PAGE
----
Study Raises More Metal-on-Metal Hip Implant ConcernsNov 30, 2011 | Parker Waichman LLP
The authors of a newly-published study say the makers of metal-on-metal hip implants have no basis for their claims that these devices offer any advantages over traditional metal-on-polyethylene or ceramic-on-polyethylene hip implants. According to the study, which is published in the British Medical Journal, people with all-metal hip implants are doubly at risk of requiring a repeat procedure.
All-metal hip implants have been under scrutiny for some time. In May, the U.S. Food & Drug Administration (FDA) asked DePuy Orthopaedics and 20 other manufacturers of metal-on-metal hip implants to conduct safety studies aimed at determining how often they fail prematurely, and if these devices are shedding dangerous amounts of metallic debris in patients. It is believed excess shedding of metal debris can lead to tissue damage, premature device failure, the need for revision surgery, and even long-term health problems.
The FDA order followed the August 2010 worldwide recall of DePuy's ASR hip implant, an all-metal hip implant. The DePuy ASR hip implant recall followed complaints that the devices failed years earlier than expected in many patients.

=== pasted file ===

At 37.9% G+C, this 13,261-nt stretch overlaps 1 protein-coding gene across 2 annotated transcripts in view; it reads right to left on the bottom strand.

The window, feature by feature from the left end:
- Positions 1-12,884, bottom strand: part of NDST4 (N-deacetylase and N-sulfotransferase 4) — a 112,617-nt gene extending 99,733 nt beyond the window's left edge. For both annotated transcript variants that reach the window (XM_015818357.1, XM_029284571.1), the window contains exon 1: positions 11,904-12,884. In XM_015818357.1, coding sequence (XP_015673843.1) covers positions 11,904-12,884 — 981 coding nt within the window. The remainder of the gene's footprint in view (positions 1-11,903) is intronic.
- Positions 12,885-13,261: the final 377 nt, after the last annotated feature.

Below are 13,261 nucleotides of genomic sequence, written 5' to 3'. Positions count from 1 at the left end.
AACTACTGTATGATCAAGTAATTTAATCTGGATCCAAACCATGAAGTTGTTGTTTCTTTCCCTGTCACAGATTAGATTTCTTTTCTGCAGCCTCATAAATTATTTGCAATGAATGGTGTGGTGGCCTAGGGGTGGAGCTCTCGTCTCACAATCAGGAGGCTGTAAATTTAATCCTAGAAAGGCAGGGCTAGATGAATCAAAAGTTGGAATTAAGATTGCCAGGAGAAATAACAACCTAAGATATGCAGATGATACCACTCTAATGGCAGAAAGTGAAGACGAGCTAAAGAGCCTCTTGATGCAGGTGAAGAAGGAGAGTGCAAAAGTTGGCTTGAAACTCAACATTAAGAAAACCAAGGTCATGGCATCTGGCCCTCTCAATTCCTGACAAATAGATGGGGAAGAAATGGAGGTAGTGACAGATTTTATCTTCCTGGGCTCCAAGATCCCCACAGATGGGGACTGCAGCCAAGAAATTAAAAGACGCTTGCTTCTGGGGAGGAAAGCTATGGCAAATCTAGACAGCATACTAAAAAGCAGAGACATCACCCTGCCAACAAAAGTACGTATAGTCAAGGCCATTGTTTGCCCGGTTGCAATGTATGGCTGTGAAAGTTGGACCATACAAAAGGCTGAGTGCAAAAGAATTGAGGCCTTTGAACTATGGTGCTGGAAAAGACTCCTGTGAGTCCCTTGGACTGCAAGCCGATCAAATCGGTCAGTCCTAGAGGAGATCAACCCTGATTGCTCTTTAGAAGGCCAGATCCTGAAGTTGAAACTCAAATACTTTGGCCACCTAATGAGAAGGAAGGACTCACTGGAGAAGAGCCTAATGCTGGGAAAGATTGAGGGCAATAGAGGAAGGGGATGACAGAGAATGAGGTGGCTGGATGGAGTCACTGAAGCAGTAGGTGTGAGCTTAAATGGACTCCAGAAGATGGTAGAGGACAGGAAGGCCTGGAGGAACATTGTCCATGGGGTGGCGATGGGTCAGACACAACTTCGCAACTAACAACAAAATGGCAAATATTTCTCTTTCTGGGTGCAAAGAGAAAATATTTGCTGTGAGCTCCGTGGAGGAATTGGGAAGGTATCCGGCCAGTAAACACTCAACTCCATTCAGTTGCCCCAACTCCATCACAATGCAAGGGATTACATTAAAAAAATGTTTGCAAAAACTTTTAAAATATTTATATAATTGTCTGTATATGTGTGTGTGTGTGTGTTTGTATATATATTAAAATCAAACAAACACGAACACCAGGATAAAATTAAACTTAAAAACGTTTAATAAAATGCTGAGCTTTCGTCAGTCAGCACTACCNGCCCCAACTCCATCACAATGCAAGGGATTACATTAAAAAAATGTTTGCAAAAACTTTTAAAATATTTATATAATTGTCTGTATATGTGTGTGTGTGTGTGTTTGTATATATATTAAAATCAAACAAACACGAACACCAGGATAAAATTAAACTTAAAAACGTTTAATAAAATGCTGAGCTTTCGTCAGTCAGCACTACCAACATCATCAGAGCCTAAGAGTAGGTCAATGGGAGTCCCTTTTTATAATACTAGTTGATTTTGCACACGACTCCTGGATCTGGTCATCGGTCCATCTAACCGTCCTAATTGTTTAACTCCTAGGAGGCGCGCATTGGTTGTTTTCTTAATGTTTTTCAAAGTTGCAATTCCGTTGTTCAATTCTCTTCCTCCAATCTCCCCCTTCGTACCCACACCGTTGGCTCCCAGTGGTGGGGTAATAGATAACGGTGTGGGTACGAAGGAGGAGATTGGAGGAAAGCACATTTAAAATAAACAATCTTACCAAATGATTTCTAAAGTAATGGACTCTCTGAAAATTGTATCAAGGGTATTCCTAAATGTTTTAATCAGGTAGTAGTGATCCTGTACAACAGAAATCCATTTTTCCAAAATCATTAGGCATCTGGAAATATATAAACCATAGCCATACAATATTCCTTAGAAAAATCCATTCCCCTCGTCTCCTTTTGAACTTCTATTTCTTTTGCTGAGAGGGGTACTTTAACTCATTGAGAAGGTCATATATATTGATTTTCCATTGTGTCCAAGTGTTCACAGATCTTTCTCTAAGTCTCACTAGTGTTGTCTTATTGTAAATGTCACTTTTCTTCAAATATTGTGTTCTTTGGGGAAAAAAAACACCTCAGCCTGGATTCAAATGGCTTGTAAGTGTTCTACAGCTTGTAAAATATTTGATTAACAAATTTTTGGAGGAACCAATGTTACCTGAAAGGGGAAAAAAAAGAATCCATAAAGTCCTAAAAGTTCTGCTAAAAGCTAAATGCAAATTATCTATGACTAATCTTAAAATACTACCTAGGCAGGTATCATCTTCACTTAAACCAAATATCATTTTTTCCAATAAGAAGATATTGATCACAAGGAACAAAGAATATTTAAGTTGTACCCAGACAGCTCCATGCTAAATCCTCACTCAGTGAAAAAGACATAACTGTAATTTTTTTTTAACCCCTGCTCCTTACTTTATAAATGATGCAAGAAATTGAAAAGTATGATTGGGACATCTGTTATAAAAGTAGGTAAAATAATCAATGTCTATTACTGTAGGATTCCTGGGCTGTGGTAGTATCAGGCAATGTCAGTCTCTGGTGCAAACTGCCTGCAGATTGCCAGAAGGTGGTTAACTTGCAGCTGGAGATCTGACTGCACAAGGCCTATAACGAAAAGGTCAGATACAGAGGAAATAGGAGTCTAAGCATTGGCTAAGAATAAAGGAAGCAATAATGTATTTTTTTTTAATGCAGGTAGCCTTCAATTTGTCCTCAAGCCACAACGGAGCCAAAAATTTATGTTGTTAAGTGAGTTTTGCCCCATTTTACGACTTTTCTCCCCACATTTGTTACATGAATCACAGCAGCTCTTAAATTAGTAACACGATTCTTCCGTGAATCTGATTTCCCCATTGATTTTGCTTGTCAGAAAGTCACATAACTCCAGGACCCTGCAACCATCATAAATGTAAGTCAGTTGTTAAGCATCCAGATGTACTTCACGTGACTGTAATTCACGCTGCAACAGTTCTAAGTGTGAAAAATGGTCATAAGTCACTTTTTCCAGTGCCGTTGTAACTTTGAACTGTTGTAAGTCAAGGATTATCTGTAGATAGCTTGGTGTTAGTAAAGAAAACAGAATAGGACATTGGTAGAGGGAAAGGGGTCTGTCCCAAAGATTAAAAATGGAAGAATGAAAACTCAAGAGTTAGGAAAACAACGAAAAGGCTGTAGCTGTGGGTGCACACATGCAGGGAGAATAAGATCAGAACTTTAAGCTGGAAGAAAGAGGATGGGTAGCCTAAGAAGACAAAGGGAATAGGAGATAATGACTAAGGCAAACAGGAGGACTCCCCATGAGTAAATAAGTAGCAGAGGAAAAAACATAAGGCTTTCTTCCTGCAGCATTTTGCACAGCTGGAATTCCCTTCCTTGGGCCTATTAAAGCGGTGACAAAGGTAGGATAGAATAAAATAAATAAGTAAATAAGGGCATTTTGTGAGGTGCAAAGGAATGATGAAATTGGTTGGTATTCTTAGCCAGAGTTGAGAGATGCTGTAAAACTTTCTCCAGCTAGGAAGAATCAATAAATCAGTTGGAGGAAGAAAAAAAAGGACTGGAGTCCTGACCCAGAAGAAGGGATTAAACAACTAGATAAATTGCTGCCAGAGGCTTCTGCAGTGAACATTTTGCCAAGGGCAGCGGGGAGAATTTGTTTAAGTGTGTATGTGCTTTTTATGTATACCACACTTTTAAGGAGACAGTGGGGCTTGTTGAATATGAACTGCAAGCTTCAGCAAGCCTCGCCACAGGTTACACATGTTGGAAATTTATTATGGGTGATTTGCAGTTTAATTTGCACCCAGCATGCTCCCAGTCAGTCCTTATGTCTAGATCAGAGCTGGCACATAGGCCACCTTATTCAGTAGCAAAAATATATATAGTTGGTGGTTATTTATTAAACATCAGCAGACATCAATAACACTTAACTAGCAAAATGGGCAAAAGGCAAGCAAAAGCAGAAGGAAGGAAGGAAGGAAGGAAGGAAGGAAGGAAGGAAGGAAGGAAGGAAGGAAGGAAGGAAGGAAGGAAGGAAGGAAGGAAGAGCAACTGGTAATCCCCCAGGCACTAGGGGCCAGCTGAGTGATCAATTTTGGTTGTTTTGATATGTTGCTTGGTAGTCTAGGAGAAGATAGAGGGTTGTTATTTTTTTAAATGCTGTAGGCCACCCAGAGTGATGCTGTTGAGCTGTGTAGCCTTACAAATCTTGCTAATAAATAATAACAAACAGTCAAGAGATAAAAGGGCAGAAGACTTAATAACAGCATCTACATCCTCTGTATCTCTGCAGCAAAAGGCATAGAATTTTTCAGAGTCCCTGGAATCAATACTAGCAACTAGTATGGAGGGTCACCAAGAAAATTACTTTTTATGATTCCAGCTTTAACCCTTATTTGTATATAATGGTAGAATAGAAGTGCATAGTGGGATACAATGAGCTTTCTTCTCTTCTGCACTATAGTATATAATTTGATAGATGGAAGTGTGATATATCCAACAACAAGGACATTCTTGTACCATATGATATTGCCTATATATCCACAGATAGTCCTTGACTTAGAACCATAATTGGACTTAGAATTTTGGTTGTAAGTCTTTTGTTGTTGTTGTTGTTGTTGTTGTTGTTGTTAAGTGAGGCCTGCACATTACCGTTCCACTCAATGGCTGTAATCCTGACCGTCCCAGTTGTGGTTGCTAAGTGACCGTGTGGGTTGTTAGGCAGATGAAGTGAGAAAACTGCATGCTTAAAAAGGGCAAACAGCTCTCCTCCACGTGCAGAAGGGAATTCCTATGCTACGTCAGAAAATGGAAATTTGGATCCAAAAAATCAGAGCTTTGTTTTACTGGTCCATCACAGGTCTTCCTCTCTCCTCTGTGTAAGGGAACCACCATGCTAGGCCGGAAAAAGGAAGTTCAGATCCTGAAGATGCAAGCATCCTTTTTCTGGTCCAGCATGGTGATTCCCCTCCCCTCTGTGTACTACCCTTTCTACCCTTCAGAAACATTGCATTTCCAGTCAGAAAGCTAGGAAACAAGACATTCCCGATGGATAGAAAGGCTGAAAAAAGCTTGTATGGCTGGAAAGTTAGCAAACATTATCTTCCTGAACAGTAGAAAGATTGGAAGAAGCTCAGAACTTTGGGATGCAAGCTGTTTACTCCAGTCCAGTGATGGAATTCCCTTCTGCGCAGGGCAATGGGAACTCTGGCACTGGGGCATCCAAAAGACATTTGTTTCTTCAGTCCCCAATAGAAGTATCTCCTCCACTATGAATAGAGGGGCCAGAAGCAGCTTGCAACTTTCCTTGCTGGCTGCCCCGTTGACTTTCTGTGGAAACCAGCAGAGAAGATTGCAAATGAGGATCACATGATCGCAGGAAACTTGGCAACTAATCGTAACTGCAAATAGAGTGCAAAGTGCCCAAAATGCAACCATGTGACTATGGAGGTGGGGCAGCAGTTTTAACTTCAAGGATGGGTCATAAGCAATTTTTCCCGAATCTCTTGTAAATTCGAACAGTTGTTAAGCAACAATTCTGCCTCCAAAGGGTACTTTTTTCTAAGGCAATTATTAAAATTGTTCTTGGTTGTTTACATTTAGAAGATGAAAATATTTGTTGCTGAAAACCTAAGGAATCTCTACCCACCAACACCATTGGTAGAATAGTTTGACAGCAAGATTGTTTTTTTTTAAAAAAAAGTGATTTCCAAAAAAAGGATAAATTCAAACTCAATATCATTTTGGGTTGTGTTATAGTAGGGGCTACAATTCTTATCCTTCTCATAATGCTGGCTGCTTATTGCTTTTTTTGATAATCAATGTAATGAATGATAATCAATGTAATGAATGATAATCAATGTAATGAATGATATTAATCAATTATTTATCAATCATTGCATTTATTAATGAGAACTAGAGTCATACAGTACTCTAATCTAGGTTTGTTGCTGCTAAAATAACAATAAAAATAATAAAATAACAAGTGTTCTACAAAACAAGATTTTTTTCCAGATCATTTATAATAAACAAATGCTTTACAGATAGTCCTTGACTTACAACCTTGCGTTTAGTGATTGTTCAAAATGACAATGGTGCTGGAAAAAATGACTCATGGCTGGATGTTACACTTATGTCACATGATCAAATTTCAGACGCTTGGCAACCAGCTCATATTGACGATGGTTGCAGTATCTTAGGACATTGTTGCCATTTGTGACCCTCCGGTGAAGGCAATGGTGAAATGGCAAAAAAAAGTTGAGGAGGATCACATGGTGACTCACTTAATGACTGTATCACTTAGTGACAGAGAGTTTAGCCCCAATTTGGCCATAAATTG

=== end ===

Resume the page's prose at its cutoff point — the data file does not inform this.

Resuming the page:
And in September, a British hip replacement registry found more widespread evidence of early failure for the metal-on-metal devices.
This new study, which was sponsored by the FDA, looked at 18 studies including more than 3,000 patients as well as outcomes from 830,000 hip replacement surgeries reported to various national registries. Data from the three largest registries - from Australia, New Zealand, and England and Wales - revealed evidence of higher rates of early implant failure associated with metal-on-metal devices, compared to metal-on-polyethylene implants. The study found no evidence that newer hip replacements, including all-metal hip implants, offered any advantage over those made with traditional materials.
"A large and high-quality randomized controlled trial of bearing surfaces in total hip replacement needs to be conducted before any claims of benefit are made," the journal article stated.